Cooking For Kings

Happy Tuesday, everyone! I missed you last Tuesday (thanks to Angela James, Carina Press, and Megan for filling in!), but I have been thinking about many things this week. Among them are:

Author copies! I got a box full of Countess of Scandal this week, and have been ogling them ever since. So pretty! So shiny! So purple! I’ve been working on this book for a long time, but somehow nothing seems quite “real” until I hold a copy in my hands. It releases on January 26, and I’ll be doing a launch party and giveaway here at the Riskies on January 30. Join us for a chance to win one of these very copies!


Birthdays! Mine was Friday, and there was cake (Italian cream!) and presents, including this Hello Kitty watch (in its equally fab Hello Kitty box!). It makes getting older a little more fun.


And new book covers! This one is for the US release of To Catch a Rogue, Book One of “The Muses of Mayfair” (in April!) I’m so excited to see these books coming out here, and I love that you can see the actual Grecian statue from the story in the background of the cover. I haven’t seen the covers for the other two yet, or for the “Undone” story that will be out in March to launch the series (To Bed a Libertine), but stay tuned.

I also avidly watched the Golden Globes red carpet arrivals (though I forsook most of the ceremony in favor of Return to Cranford!), and am talking gowns on my own blog today…

And now for today’s regularly scheduled post, which was actually meant for last week! I had started it, but didn’t feel up to finishing it yet, so here it is just a bit late. I’m not much of a cook, but I do love to eat (as well as watch the Food Network and Top Chef)! And I love the history of cuisine. I enjoyed Ian Kelly’s book Cooking for Kings: The Life of Antonin Careme, the First Celebrity Chef. As I read it, I couldn’t help but imagine him as the snarky judge on an 18th century Top Chef. And January 12 was the anniversary of Careme’s death, in 1833.

The man who came to be known as “The King of Chefs, and the Chef of Kings,” one of the first internationally known “celebrity” chefs, didn’t have a promising beginning. He was born in Paris to poverty-stricken parents in 1792, at the height of the French Revolution, and grew up working as kitchen boy in cheap cafes for his room and board. In 1798, he came to be apprenticed to the famous patissier Sylvain Bailly, who had a fancy shop near the Palais-Royal. Careme became famous for his pieces montees, elaborate subtleties several feet high made entirely of sugar, marzipan, almond paste, and other sweets in the shape of temples, ruins, pyramids, all the things antiquities-mad society loved. Bailly displayed these in his shop window, and Careme gained more fame for creating delicious sweets such as gros nougats and croquantes (made of almonds and honey).

In the meantime he branched out, doing work for the famous politician and gourmand Charles Maurice de Talleyrand-Perigord, who recommended him to other members of the highest Paris Society, including Napoleon (he would do the wedding cake for Napoleon’s second wedding). As he found more work, he expanded his creative repertoire from pastries to main courses and especially sauces, which would transform French cuisine. In 1804, Talleyrand moved to the Chateau de Valencay and hired Careme full-time to cook there (after a test: create a whole year’s worth of menus, without repeating a dish, using seasonal produce). He succeeded admirably, and created a new way of cooking in the process, using fresh herbs and vegetables and simpler sauces with fewer ingredients and better flavors.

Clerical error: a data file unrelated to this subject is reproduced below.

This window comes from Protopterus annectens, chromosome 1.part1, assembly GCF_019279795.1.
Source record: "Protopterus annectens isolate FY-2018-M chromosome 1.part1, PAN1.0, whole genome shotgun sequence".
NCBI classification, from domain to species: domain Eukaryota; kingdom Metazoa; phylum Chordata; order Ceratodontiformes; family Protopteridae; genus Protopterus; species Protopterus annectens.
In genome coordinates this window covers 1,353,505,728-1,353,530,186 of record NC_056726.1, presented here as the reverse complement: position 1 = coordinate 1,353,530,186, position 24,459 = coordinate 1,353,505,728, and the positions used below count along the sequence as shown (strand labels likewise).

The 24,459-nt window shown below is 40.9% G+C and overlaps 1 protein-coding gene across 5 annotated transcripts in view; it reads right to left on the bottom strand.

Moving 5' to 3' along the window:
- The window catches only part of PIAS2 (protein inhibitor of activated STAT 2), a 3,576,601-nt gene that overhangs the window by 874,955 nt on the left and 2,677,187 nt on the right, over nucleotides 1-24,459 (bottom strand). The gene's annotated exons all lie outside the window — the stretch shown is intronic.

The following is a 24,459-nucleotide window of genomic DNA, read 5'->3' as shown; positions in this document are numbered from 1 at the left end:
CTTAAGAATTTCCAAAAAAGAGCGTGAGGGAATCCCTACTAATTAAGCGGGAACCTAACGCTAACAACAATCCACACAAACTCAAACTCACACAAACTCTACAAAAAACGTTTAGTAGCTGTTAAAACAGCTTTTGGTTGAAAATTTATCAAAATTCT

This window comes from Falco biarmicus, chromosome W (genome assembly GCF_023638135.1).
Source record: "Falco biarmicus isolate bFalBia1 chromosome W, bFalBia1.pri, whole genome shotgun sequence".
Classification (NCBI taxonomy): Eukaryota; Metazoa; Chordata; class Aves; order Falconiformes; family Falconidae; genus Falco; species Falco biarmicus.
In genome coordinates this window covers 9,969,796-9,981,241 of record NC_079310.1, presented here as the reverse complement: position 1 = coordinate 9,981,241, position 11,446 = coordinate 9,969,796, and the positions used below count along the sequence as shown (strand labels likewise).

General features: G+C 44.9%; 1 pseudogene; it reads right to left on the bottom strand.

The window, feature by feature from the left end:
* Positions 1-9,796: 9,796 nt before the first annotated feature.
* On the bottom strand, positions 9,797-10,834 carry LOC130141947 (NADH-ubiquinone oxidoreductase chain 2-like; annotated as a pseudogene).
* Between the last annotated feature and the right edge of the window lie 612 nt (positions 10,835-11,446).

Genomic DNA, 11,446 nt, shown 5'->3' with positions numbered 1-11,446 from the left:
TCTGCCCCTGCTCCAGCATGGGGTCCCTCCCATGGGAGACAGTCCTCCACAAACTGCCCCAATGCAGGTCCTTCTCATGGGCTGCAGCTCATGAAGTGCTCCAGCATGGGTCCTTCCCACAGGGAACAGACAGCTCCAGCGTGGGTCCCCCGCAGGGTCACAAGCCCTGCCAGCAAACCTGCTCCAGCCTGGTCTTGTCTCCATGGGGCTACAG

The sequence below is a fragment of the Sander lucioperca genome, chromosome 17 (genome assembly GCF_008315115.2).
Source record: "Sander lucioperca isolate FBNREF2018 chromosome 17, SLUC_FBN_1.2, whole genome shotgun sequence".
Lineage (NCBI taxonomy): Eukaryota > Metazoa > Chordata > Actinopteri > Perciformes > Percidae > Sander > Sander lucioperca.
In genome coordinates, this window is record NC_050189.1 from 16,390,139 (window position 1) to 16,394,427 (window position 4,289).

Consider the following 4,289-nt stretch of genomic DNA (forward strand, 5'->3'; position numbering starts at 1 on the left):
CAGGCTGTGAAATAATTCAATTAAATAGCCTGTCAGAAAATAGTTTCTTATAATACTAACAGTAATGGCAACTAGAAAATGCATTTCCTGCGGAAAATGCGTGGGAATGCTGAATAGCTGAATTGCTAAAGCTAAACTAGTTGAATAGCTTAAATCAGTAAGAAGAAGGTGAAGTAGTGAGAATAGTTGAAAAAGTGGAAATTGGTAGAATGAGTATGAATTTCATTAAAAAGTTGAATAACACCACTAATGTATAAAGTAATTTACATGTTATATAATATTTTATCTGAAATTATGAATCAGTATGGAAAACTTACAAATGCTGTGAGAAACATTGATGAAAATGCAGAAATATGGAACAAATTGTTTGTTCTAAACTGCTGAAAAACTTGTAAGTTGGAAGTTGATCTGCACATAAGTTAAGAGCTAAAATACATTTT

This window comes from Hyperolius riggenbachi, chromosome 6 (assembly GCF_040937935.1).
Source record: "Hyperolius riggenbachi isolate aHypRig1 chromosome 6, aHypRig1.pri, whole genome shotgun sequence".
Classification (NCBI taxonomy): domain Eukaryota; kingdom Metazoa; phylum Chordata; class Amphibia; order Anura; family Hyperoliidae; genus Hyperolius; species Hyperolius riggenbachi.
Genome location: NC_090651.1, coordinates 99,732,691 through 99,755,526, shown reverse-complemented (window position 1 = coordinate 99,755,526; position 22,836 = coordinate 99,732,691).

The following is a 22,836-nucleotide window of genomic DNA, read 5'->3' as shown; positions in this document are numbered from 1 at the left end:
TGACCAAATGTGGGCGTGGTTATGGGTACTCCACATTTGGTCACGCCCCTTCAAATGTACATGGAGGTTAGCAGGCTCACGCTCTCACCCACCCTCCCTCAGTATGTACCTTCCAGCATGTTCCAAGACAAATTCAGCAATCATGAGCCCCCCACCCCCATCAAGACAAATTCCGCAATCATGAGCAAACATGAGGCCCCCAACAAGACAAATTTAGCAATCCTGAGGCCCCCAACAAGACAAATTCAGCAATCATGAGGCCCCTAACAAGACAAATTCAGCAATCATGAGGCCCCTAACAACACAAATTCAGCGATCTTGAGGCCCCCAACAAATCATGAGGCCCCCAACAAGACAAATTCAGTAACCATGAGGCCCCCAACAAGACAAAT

After the fall of Napoleon, Careme went to London and worked as chef de cuisine to the Regent. He then traveled to Russia to work briefly for Tsar Alexander I. He ended his career as chef to the wealthy banker James Mayer Rothschild, and died at age 48. He was buried in the Cimetiere de Montmartre with honors. He’s credited with numerous things, such as inventing the chef’s toque, replacing the service a la francaise (serving all dishes at once) with service a la russe (serving each dish in a course), and creating sauces that are still the basis for classic French cooking. He wrote several cook books, especially the enormous L’Art de la Cuisine Francaise (5 volumes, published between 1833-34), which included hundreds of recipes, plans for menus, table settings, a history of French cooking, and steps for organizing the kitchen.

If you’d like to try one of his recipes, there are several in the back of the Kelly book! Here is a nice simple one (albeit modified), Fromage Bavarois Aux Noix Verts, created for the Brighton Pavilion in 1817:

25 walnuts
1 pint double cream
8 ounces sugar
isinglass or gelatine
1 pint whipped cream

Take 25 peeled walnuts, and pound with one pint of cream and eight ounces of sugar. Leave to infuse for an hour, and then add the isinglass and set it to cool in the fridge for half an hour. When still not set, stir in a pint of thickly whipped cream. Set it immediately into a jelly mould and leave overnight.

Voila! Regency Jello.

What have you been thinking about this week? Who is your favorite celebrity chef or French meal?

Late breaking news! I just got the cover for To Bed a Libertine! I want her hair. (TBAL is the story of Erato, the real Muse of Erotic Poetry, who comes down to Regency England to inspire a hunky artist, so the gown is totally right for her!)

About Amanda McCabe/Laurel McKee

Writer (as Amanda McCabe, Laurel McKee, Amanda Carmack), history geek, yoga enthusiast, pet owner!
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